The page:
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Power to the People: The Electrification of Rural Texas

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View the online exhibit
of photos from the era


The exhibit, Power to the People: The Electrification of Rural Texas, is a uniquely Texas story of dark times in rural Texas in the 1930s, the efforts to bring electricity to the region, and the impact rural electrification had on families and the landscape of Central Texas. Lyndon Johnson grew up without electricity and worked diligently with local officials and Congress to bring electric lines to this region, an effort he called one of his greatest achievements.

The exhibition Power to the People: The Electrification of Rural Texas will be opening at the LBJ Library on September 2, 2006, and will run through May 28, 2007.

Power to the People tells the dramatic story of one of the most important events in the history of modern Texas: the coming of electricity to the Texas Hill Country and other surrounding areas in the central part of the state. The exhibit also chronicles the early political career of Lyndon Baines Johnson showing how, as a young, newly elected congressman, he was able to overcome nearly impossible barriers to make the vision a reality.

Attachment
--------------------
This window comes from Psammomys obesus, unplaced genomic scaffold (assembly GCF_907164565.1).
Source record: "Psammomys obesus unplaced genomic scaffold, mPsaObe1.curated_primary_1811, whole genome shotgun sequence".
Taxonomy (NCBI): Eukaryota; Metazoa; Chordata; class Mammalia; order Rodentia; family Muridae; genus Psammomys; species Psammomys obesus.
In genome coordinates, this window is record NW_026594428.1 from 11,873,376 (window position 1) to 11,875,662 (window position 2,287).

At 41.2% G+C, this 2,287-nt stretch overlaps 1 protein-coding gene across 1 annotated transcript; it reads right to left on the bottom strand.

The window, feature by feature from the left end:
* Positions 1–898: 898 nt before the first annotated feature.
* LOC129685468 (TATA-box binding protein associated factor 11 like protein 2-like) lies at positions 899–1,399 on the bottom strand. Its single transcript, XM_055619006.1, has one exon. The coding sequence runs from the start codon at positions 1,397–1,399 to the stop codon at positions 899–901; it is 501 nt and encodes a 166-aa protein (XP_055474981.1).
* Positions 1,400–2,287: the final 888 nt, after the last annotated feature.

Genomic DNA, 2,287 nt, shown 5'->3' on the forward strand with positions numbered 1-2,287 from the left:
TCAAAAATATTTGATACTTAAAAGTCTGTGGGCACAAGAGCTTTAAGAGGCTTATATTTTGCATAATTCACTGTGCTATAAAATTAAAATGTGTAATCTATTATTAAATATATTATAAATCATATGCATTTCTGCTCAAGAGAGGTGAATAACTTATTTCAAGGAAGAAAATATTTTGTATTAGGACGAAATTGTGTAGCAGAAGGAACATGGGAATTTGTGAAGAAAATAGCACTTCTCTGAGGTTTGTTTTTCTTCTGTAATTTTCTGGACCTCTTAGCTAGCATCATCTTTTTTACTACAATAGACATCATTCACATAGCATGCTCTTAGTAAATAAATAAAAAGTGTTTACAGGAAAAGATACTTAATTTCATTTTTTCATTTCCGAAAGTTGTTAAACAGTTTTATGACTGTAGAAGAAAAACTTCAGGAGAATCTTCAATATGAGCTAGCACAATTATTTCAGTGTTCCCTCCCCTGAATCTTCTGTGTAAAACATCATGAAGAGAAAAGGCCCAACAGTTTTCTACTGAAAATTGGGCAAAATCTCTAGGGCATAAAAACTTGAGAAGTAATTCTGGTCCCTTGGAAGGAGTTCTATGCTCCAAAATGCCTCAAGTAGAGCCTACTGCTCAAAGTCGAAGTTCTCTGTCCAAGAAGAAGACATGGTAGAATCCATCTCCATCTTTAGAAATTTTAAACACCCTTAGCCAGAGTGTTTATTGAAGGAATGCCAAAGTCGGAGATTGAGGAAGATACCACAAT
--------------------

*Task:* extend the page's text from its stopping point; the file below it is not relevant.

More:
The first sections of the display tell the story of the early settlers who came to the Texas Hill Country greatly impressed with the beauty of the land, yet unaware that beneath the pristine scenes of lush foliage, knee-high grass and scores of wild game lay an impenetrable limestone surface impossible to farm. The early settlers and their families were soon relegated to a perpetual life of extreme poverty made even worse, as time went on, from the people’s inability to improve their lives and the lack of electrical power which could have enabled them to do so. As the rest of the United States progressed and moved forward, the people of the Texas Hill Country remained behind.